Amazon Deep-Sea Fan
The Amazon Fan is a typical passive margin deep-sea fan. These deep-sea fans are characterized by
the thickest accumulations of sediment on modern continental margins and are particularly sensitive
to land climate change, sea-level change, and tectonic activity in the source area. ODP Leg 155
drilled 17 sites on this fan (Sites 930-946), recovering material which, through foraminiferal,
isotopic, and paleomagnetic analyses will permit an unprecedented level of time resolution for
paleoclimate studies and for correlation between different fan environments. This 250,000-year
record of continental and oceanic paleoclimate is potentially of the same high resolution as that of
the Greenland ice-core record, but in a critical equatorial area.
The Amazon deep-sea fan grew as a result of rapid deposition of channel-levee systems that have
prograded across medium- to coarse-grained sands deposited at the downstream ends of channels.
Bioturbated mud on the levee crests of abandoned channels had "low" sedimentation rates of 1-3
m/k.y., whereas the levees built by active channels accumulated at rates of 5-10 m/k.y. In contrast,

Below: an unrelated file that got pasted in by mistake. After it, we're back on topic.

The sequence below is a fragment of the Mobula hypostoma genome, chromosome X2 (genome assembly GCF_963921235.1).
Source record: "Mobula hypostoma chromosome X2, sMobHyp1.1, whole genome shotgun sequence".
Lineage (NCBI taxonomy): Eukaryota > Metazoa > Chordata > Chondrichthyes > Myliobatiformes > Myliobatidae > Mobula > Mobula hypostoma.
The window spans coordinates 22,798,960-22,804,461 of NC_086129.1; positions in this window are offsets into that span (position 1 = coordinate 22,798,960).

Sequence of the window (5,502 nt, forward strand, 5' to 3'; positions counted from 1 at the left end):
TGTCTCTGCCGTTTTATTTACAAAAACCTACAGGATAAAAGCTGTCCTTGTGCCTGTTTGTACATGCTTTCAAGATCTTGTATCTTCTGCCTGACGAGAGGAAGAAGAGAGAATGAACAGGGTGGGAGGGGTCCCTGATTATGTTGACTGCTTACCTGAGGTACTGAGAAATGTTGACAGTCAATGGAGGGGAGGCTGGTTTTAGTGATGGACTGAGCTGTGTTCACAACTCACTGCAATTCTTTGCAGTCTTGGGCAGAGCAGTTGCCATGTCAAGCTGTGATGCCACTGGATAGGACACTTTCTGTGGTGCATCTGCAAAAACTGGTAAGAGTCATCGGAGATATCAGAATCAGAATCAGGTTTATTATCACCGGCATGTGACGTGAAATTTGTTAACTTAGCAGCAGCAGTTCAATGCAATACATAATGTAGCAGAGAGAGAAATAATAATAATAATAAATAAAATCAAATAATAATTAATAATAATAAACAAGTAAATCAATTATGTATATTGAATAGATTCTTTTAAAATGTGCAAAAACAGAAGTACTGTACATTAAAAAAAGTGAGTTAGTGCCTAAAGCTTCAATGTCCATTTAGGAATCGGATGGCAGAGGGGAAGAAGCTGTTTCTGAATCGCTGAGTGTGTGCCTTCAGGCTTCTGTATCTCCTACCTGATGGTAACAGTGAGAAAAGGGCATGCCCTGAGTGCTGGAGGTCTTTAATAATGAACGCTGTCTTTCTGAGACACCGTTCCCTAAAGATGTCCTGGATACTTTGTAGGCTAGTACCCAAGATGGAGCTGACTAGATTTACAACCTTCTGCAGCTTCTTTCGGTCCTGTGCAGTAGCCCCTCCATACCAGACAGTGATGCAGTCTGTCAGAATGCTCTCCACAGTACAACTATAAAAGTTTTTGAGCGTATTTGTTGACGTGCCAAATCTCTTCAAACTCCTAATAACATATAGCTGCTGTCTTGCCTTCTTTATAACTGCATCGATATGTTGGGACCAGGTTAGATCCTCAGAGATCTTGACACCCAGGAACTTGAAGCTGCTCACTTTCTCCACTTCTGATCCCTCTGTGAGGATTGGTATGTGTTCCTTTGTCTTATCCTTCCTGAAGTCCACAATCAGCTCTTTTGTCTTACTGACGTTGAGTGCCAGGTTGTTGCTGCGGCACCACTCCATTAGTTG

calcareous clays were deposited across the entire fan during interglacial high-stands at
sedimentation rates of only 0.1 m/k.y., showing that the vast supply of terrigenous sediment to the
fan is temporarily diverted onto the continental shelf in response to sea-level rise. The rapid glacial-age sediment accumulation in this area is illustrated by the recording of the Lake Mungo
paleomagnetic excursion at sub-bottom depths of 24 to 150 meters.
During Leg 155, ODP achieved the first-ever systematic coring of the entire thickness of a debris
flow on the mid-fan and of the sandy fill of an active aggrading channel in a modern deep-sea fan,
where transport distance and morphology of channel and levee are known; this documentation will
provide a reference for the interpretation of channel processes and a link to studies of modern and
ancient sedimentary processes and sequences. Each major levee complex of the Amazon Fan
corresponds to a glacial stage and is capped by an interglacial calcareous clay. Within the latest
Pleistocene levee complex, major shifts in the position of the active channel have occurred by
avulsion on the upper fan every 5 to 10 k.y. Many individual channel-levee systems show
fluctuations in the abundance of overbank silt on a scale of 0.5 to 1.5 k.y., requiring controls other
than sea level on sediment supplied to the fan.
Shore-based studies of organic geochemistry, pollen, mineralogy, and geochemistry of terrigenous
detritus will provide important information on the climatic, vegetation, and weathering history of
the Amazon basin and surrounding highlands and isotopic and paleontological analysis of the
organic fraction will enable us to establish very high-resolution records of oceanic circulation,
productivity, and temperature in an area sensitive to tropical climate change.